Tuesday, April 6, 2010

A Little Push

What is it that makes you push your boundaries? Where do you get stuck?

I see over and over how I limit myself. My scripts go something like this: "I don't do that (paint large, paint certain subjects)." "I don't have time." "I don't have the skills". And underneath is the fear "Oh, I'll try that and make a fool of myself."

Fortunately, I get prodded with challenges that make me take a leap. Sometimes it is through one of the artisan's guilds that I belong to. They'll throw out a theme and ask people to come up with something either in their own medium or something new they'd like to play with, and create a piece of work. Those usually have a pretty lengthy warning time - so I mull and stew - and eventually decide that I do have something to say about the topic - and stretch a little. Voila!

Sometimes it is through a commission - "I like what you've done here, and I'd like something like that but ..." and I'm onto a new adventure.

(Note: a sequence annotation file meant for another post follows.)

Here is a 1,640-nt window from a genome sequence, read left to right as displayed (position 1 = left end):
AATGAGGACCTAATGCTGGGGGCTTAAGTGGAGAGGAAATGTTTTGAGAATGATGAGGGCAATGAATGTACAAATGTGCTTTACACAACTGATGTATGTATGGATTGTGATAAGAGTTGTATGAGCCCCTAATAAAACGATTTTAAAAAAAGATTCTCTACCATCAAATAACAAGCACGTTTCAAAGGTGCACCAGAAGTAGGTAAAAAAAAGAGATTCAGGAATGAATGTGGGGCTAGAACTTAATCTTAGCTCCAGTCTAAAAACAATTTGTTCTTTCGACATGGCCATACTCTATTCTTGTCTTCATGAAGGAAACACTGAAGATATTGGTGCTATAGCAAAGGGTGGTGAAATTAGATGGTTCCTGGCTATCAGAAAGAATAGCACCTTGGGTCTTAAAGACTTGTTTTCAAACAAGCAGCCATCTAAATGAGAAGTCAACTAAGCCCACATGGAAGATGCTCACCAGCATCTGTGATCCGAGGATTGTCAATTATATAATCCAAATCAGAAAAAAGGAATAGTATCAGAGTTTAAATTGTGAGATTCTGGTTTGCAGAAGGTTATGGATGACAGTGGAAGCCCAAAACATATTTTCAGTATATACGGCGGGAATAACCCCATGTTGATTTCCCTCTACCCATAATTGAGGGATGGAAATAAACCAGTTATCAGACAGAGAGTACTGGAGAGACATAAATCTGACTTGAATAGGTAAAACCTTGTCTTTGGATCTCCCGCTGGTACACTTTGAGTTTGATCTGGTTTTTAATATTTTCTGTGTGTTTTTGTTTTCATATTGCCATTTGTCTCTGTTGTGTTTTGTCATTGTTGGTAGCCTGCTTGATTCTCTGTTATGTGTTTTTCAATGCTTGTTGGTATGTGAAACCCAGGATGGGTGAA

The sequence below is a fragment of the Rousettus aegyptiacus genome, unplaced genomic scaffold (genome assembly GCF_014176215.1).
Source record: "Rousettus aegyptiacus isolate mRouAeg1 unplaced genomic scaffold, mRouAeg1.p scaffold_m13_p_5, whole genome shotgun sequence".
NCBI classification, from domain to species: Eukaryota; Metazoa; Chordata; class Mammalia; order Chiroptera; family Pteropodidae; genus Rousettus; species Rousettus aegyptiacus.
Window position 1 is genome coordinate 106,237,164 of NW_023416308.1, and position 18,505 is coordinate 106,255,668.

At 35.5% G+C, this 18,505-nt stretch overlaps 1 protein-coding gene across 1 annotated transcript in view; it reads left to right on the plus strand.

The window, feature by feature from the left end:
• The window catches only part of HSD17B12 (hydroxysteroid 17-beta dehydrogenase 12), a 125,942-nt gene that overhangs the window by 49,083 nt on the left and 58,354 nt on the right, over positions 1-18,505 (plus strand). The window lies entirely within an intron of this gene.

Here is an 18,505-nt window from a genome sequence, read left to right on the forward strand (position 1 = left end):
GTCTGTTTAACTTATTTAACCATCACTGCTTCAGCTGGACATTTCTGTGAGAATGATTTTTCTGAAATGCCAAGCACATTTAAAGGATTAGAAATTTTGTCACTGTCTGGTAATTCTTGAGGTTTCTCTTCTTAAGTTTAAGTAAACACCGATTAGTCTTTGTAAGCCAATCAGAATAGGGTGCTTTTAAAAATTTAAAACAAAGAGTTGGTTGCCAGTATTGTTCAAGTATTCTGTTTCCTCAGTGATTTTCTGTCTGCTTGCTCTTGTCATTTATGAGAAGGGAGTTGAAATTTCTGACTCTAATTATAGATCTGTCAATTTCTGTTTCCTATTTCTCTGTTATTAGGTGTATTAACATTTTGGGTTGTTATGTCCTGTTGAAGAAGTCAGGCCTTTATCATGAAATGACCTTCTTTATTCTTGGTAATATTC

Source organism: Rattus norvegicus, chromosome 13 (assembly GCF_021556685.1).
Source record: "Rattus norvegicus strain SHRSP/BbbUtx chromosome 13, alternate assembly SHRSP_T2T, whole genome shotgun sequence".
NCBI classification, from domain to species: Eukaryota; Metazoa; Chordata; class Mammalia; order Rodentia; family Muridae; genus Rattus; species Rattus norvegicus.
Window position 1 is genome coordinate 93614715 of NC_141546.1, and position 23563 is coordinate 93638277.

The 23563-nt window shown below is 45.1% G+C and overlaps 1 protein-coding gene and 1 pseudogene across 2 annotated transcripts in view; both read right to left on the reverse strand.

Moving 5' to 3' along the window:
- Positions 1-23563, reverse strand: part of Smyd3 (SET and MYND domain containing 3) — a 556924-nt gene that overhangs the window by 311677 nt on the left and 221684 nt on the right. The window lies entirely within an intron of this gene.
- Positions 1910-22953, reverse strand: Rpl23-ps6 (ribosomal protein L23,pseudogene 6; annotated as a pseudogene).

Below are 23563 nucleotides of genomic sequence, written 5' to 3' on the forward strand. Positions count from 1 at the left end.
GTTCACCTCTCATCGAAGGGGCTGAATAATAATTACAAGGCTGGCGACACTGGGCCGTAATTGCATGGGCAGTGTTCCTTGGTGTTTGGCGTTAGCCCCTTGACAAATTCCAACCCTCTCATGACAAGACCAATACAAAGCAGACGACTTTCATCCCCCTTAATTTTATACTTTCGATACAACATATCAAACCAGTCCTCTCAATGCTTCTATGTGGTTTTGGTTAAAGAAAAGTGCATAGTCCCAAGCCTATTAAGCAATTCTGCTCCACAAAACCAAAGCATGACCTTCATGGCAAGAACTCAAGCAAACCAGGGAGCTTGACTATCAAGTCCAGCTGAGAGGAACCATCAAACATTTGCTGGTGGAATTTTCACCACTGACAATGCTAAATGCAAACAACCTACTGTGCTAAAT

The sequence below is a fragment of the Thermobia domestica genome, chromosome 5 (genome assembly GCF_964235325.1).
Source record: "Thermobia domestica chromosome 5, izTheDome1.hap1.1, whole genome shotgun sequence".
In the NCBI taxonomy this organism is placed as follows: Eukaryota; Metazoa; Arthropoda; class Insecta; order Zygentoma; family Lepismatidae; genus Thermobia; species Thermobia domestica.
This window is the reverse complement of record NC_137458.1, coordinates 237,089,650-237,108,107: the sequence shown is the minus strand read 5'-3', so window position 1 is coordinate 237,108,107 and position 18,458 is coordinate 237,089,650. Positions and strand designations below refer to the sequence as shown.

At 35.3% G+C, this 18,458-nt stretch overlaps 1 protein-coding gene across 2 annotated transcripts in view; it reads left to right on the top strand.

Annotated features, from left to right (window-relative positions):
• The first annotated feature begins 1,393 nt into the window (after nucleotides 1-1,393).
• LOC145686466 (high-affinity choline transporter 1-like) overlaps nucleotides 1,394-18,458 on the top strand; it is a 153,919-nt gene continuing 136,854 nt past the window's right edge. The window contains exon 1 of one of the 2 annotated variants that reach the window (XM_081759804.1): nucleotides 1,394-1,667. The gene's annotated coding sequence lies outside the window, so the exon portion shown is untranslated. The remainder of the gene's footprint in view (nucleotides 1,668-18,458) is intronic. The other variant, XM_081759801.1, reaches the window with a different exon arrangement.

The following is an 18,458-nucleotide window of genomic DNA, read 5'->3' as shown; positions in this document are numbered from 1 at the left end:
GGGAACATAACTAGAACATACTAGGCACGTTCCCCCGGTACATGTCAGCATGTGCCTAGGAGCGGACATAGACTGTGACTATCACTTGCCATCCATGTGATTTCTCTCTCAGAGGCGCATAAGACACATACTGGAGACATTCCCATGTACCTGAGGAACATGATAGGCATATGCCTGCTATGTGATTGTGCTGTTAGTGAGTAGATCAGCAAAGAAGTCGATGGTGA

Two weeks before Easter, my dear friend Marge asked me if I would consider doing six simple paintings to accompany the Flood narrative at the Easter vigil. I was seduced by the "simple". I like to accomodate Marge. I was flattered that she thought I could do this. So I agreed. Then she said, "They need to be visible halfway back in the church." Oops, they'll have to be bigger than I usually paint. Poster board was acceptable.

I tried to come up with the six quick and effective illustrations. Storm and lightening, dove, and rainbow - they were pretty easy to envision. But the ark on the waters, the animals and people gathering to go on the ark, and the one where they're disembarking - I couldn't come up with anything that would avoid a fair amount of detail and I didn't have a lot of time.

I ended up devoting several days to the project - but I found myself playing with new forms, and textures. I had a great time doing it. Painting larger has become less intimidating, and I really liked doing the animals, figuring out how to arrange them to show off their attributes.

It is precisely this kind of push that keeps me growing as an artist - and I suspect, as a person.

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